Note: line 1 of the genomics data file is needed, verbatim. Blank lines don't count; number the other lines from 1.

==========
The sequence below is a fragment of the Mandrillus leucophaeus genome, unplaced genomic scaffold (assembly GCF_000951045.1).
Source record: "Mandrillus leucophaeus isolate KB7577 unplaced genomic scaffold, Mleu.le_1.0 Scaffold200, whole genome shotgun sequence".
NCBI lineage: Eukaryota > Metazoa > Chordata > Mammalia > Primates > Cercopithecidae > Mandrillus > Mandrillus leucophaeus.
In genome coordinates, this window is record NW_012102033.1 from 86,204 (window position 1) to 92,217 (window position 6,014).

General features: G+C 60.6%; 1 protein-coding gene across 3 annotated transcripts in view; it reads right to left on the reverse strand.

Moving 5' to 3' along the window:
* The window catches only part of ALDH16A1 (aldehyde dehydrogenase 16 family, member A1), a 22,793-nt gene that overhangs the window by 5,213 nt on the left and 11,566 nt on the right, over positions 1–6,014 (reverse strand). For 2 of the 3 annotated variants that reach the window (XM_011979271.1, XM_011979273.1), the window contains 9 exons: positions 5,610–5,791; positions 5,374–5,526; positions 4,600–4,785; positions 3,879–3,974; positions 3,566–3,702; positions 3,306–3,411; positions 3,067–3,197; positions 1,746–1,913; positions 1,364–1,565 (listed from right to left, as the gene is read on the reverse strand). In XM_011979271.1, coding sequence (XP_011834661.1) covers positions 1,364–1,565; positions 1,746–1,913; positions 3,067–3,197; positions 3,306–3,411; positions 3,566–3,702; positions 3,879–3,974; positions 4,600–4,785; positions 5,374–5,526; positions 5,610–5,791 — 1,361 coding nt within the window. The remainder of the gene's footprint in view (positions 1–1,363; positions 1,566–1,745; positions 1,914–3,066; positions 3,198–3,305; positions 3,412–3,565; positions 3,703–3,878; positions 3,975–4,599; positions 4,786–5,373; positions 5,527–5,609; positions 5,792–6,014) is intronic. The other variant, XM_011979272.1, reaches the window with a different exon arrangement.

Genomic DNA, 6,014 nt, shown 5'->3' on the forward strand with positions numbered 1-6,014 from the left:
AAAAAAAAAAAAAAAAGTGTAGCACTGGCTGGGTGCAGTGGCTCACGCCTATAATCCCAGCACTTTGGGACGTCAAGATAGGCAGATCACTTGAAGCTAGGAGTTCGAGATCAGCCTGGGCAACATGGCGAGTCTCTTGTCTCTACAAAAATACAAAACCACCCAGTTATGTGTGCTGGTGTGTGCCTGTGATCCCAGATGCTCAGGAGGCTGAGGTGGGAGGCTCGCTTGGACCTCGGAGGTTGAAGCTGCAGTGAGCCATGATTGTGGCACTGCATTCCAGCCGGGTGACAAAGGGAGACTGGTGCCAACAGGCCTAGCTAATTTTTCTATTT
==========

The sequence below is a fragment of the Mandrillus leucophaeus genome, unplaced genomic scaffold (assembly GCF_000951045.1).